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Model assisted analysis of the hepatic arterial buffer response during ex vivo porcine liver perfusion


Becker, Dustin; Hefti, Max; Schuler, Martin; Bautista Borrego, Lucia; Hagedorn, Catherine; Muller, Xavier; Graf, Rolf; Dutkowski, Philipp; Tibbitt, Mark; Onder, Christopher; Clavien, Pierre-Alain; Eshmuminov, Dilmurodjon; Rudolf von Rohr, Philipp (2020). Model assisted analysis of the hepatic arterial buffer response during ex vivo porcine liver perfusion. IEEE Transactions on Bio-Medical Engineering, 67(3):667-678.

Abstract

OBJECTIVE: The hepatic arterial buffer response is a well known phenomenon in hepatic circulation, describing the response of hepatic arterial resistance to changes in portal vein flow. Several vasoactive metabolites underlying its mechanism have been proposed, however, there is currently no clear consensus. The aim of this study was to investigate the hepatic arterial buffer response of porcine livers preserved in a controlled ex vivo perfusion machine.
METHODS: Porcine livers were perfused on an ex vivo perfusion machine and hemodynamic experiments investigating the hepatic arterial resistance response to portal vein flow and vena cava pressure variations were conducted. A simple hemodynamic model was developed to support the interpretation of the received measurements. Further, a mechanism was proposed that explains hepatic arterial resistance changes in response to vena cava pressure as myogenic and in response to portal vein flow as a combined washout and myogenic effect.
RESULTS: A clear correlation between hepatic sinusoidal pressure levels and hepatic arterial resistance was observed where an increase of approximately 4~mmHg of hepatic sinusoidal pressure level results in doubling of the hepatic arterial resistance. This relation was considered during the analysis of the portal vein flow variations resulting in a reduced isolated effect of adenosine washout on hepatic arterial resistance. With an average buffer capacity of 27% during our experiments, the hepatic arterial buffer response shows to be unimpaired in the ex vivo scenario.
CONCLUSION: First, washout and myogenic effects both influence the hepatic arterial buffer response and, second, hepatic sinusoidal pressure levels strongly influence the hepatic arterial resistance.
SIGNIFICANCE: These results present new findings in hemodynamics of the liver, which are fundamental for successful ex vivo liver perfusion.

Abstract

OBJECTIVE: The hepatic arterial buffer response is a well known phenomenon in hepatic circulation, describing the response of hepatic arterial resistance to changes in portal vein flow. Several vasoactive metabolites underlying its mechanism have been proposed, however, there is currently no clear consensus. The aim of this study was to investigate the hepatic arterial buffer response of porcine livers preserved in a controlled ex vivo perfusion machine.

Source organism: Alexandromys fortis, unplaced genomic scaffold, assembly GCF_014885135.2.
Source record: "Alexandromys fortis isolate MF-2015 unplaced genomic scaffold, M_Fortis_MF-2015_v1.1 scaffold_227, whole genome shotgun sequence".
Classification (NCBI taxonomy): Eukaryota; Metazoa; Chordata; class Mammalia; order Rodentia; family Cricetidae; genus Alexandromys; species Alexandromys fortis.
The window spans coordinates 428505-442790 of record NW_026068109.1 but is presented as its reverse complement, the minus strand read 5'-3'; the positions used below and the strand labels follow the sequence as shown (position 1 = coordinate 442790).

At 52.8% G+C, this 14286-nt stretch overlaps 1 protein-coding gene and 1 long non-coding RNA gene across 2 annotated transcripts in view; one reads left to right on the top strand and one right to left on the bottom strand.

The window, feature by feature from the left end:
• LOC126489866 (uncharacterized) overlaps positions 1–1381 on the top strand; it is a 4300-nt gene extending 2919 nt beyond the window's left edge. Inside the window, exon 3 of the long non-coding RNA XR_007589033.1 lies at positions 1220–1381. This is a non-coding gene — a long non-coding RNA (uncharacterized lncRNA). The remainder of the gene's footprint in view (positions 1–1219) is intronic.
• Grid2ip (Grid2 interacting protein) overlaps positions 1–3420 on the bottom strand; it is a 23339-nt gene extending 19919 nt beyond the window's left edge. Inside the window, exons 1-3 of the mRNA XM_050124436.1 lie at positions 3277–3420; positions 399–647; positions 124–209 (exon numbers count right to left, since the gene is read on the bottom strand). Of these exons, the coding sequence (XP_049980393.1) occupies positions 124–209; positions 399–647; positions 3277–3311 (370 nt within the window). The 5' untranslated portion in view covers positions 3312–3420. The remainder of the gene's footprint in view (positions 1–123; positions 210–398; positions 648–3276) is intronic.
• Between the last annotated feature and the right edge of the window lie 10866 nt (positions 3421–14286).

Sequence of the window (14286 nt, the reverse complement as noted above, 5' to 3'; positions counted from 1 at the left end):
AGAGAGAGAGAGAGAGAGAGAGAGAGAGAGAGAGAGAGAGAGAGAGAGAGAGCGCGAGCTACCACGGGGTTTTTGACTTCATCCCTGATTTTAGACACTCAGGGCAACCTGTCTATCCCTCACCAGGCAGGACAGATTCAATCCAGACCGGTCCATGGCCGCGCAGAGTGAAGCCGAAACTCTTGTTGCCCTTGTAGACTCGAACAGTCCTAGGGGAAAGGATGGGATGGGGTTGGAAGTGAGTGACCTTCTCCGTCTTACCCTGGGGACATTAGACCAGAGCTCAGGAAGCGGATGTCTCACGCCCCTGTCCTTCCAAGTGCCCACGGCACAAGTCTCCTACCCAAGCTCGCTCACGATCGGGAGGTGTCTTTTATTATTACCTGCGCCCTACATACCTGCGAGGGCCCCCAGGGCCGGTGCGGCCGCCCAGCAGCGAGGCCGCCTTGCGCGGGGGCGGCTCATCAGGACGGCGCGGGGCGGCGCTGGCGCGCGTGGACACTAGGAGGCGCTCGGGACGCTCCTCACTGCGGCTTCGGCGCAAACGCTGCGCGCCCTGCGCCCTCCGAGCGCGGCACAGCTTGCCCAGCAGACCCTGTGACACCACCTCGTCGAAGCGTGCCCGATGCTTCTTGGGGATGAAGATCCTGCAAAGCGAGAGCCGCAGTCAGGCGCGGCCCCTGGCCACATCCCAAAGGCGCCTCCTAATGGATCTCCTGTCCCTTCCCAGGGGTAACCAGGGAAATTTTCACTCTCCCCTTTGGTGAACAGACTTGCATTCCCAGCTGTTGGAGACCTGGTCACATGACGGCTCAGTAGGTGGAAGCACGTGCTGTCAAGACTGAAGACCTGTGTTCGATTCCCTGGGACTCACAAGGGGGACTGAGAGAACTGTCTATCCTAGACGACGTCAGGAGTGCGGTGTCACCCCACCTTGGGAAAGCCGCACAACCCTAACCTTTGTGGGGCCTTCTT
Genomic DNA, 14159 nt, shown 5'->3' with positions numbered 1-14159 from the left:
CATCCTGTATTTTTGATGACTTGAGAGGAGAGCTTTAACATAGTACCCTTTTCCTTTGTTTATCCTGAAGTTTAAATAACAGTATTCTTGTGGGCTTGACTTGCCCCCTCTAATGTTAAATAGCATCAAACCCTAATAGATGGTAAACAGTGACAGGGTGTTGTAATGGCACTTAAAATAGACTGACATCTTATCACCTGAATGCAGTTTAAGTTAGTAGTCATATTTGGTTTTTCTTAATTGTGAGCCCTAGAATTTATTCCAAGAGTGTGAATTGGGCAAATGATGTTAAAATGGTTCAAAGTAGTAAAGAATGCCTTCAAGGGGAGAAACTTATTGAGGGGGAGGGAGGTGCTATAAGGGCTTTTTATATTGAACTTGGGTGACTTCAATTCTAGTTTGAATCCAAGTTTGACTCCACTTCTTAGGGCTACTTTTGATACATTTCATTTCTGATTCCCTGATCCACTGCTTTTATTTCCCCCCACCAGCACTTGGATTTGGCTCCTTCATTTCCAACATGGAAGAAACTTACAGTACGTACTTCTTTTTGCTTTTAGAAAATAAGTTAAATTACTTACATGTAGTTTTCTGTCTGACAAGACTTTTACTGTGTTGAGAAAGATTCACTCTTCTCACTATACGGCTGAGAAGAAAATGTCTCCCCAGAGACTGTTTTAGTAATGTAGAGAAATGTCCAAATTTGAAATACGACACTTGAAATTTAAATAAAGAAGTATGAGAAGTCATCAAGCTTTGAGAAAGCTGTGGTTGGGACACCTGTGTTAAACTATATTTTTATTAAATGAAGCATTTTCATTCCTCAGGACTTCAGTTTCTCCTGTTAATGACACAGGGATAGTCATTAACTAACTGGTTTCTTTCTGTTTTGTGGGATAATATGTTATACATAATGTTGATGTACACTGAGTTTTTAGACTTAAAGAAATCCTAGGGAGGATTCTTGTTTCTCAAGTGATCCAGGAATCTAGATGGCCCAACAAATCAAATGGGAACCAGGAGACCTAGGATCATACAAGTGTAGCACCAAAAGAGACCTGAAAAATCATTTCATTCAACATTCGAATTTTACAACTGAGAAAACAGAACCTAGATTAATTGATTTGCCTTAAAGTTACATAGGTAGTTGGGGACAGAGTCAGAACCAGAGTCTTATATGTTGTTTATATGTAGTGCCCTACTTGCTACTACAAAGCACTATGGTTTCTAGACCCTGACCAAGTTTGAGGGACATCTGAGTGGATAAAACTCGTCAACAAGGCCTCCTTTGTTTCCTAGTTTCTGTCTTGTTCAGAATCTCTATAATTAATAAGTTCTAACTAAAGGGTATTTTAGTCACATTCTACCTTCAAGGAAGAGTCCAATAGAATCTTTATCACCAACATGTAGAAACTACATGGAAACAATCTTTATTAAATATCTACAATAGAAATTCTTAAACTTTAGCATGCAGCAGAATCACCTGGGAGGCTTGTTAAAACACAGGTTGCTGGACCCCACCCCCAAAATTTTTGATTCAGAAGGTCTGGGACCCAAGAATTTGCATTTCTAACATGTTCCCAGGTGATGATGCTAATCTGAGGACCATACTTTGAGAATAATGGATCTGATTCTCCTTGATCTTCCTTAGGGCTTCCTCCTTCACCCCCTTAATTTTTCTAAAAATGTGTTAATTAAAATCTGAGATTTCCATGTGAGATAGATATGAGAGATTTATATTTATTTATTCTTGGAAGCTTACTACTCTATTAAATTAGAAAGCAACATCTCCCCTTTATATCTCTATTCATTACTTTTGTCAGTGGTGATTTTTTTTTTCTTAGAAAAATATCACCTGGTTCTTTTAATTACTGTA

METHODS: Porcine livers were perfused on an ex vivo perfusion machine and hemodynamic experiments investigating the hepatic arterial resistance response to portal vein flow and vena cava pressure variations were conducted. A simple hemodynamic model was developed to support the interpretation of the received measurements. Further, a mechanism was proposed that explains hepatic arterial resistance changes in response to vena cava pressure as myogenic and in response to portal vein flow as a combined washout and myogenic effect.
RESULTS: A clear correlation between hepatic sinusoidal pressure levels and hepatic arterial resistance was observed where an increase of approximately 4~mmHg of hepatic sinusoidal pressure level results in doubling of the hepatic arterial resistance. This relation was considered during the analysis of the portal vein flow variations resulting in a reduced isolated effect of adenosine washout on hepatic arterial resistance. With an average buffer capacity of 27% during our experiments, the hepatic arterial buffer response shows to be unimpaired in the ex vivo scenario.
CONCLUSION: First, washout and myogenic effects both influence the hepatic arterial buffer response and, second, hepatic sinusoidal pressure levels strongly influence the hepatic arterial resistance.
SIGNIFICANCE: These results present new findings in hemodynamics of the liver, which are fundamental for successful ex vivo liver perfusion.

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Additional indexing

Item Type:Journal Article, refereed, original work
Communities & Collections:04 Faculty of Medicine > University Hospital Zurich > Clinic for Visceral and Transplantation Surgery
Dewey Decimal Classification:610 Medicine & health
Language:English
Date:1 March 2020
Deposited On:10 Feb 2020 16:29
Last Modified:20 Feb 2020 02:09
Publisher:Institute of Electrical and Electronics Engineers
ISSN:0018-9294
OA Status:Closed
Publisher DOI:https://doi.org/10.1109/tbme.2019.2919413
PubMed ID:31150329

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